CMA blocks investment technology merger
The Competition and Markets Authority (CMA) has ordered FNZ to sell GBST after finding their completed merger could lead to a reduction in the quality of service and higher prices.
In its final report, published today, the CMA has found that the deal raises significant competition concerns in the supply of retail platform solutions to investment platforms in the UK, where FNZ and GBST are two of the leading suppliers. The merged business would be by far the largest supplier, holding almost half of the UK market.
Following an in-depth Phase 2 investigation, a group of independent CMA panel members concluded that the loss of competition brought about by the deal could lead to investment platforms, and therefore UK consumers who rely on these platforms to administer their pensions and other investments, facing higher costs and lower quality services.
In reaching this decision, the CMA analysed a wide range of evidence looking at how closely the 2 businesses compete in today’s marketplace. The CMA’s findings are based on the companies’ own tender data and internal documents, as well as extensive information provided by a wide variety of customers, competitors and other stakeholders.
Although there are differences in the business model that the 2 companies use, with FNZ providing an integrated software and servicing solution and GBST being a software-only provider, the CMA has found that they compete closely and face few other significant suppliers at present. Looking at how the sector is expected to develop in future, the CMA found no basis to suggest that entry or expansion by other suppliers would mitigate the harm caused by the merger.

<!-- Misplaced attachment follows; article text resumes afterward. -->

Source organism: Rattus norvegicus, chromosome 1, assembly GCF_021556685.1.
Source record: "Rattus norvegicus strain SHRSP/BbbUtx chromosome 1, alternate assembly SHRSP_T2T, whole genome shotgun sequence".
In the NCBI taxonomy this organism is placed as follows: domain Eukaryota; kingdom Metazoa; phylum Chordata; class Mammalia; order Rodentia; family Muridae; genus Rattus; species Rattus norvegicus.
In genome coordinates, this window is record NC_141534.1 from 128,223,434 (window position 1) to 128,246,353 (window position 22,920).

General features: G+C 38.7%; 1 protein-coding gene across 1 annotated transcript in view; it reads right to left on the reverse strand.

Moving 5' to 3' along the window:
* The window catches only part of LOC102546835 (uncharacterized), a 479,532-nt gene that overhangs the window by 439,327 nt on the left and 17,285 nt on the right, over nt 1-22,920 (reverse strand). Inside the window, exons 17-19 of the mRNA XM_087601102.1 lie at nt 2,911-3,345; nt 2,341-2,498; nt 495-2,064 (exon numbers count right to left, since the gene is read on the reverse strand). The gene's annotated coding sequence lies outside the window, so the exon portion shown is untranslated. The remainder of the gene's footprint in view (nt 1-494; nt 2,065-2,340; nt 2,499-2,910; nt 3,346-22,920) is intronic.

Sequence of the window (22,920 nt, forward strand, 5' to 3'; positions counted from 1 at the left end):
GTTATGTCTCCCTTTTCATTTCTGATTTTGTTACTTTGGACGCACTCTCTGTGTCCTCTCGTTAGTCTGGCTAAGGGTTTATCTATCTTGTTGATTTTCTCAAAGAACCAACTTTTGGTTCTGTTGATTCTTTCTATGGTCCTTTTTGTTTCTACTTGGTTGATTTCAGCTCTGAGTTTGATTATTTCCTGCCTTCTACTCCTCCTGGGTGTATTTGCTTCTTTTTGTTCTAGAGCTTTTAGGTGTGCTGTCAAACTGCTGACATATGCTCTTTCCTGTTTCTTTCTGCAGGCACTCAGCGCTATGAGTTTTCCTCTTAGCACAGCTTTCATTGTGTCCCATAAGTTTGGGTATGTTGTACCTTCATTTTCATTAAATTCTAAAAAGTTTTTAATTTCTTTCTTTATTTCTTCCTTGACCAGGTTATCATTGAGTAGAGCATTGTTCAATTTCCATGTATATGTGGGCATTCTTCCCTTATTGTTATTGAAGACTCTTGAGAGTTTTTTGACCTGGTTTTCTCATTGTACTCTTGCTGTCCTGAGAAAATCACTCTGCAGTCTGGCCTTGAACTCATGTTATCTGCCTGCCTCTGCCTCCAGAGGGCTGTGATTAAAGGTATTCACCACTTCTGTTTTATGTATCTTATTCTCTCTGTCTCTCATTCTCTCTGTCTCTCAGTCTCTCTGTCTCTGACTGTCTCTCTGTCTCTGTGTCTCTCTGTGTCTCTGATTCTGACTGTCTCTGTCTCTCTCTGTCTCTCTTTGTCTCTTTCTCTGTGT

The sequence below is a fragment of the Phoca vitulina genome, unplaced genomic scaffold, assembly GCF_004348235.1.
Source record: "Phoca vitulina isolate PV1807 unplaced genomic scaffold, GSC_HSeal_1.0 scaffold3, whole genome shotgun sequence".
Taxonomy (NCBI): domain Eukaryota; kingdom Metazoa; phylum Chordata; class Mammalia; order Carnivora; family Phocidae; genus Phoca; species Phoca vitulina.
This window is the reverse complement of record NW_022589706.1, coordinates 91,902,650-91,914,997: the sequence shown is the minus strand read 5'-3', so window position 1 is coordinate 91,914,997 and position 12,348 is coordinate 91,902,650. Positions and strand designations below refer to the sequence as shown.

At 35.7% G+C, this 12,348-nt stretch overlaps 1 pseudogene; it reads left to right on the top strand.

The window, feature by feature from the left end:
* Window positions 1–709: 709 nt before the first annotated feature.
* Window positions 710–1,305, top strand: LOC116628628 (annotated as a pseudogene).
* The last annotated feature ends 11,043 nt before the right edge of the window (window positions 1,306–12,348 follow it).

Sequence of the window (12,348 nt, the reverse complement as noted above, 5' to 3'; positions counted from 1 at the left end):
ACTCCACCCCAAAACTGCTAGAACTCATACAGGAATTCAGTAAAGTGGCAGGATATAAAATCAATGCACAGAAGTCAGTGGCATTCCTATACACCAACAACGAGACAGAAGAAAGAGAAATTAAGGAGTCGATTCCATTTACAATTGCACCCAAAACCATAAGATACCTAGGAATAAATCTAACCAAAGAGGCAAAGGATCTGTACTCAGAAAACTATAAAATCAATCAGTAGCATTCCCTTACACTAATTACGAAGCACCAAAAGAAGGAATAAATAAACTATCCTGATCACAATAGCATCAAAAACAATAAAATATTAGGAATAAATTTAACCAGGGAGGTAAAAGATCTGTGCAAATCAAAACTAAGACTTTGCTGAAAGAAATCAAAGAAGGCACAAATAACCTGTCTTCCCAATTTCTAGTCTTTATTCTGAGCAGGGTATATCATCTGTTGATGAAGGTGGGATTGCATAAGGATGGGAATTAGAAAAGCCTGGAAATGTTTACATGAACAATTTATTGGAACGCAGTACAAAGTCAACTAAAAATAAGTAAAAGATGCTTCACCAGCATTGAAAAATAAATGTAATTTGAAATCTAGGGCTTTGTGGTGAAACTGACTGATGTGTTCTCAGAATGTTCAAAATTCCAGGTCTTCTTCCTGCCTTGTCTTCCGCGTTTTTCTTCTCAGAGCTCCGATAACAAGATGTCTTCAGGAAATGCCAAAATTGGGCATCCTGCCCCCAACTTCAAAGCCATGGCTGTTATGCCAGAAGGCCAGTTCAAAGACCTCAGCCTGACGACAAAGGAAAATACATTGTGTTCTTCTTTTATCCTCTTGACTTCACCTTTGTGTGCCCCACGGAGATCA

The CMA carefully considered a number of remedies, including options put forward by FNZ. The CMA found that requiring FNZ to sell the entire GBST business is the only solution that will properly address the loss of competition resulting from the merger because of the risk that the other, less extensive, remedies put forward would have been ineffective in practice.
Martin Coleman, Chair of the CMA inquiry group carrying out the investigation, said: “We have found that FNZ and GBST are two of the leading suppliers of retail investment platform solutions, and that they compete with each other closely and face few other suppliers of similar standing. The merger has substantially reduced competition in this sector.
“This matters to the millions of UK consumers who hold pensions or other investments. This is because competition plays a key role in driving price and quality. Without healthy competition, costs could go up and service quality could get worse.
“FNZ chose to complete its acquisition of GBST without first seeking merger clearance in the UK, which it is perfectly entitled to do. This came with the risk that the CMA could call the case in for investigation and that, if competition concerns were found, FNZ could be required to sell off all of the business it had just acquired.”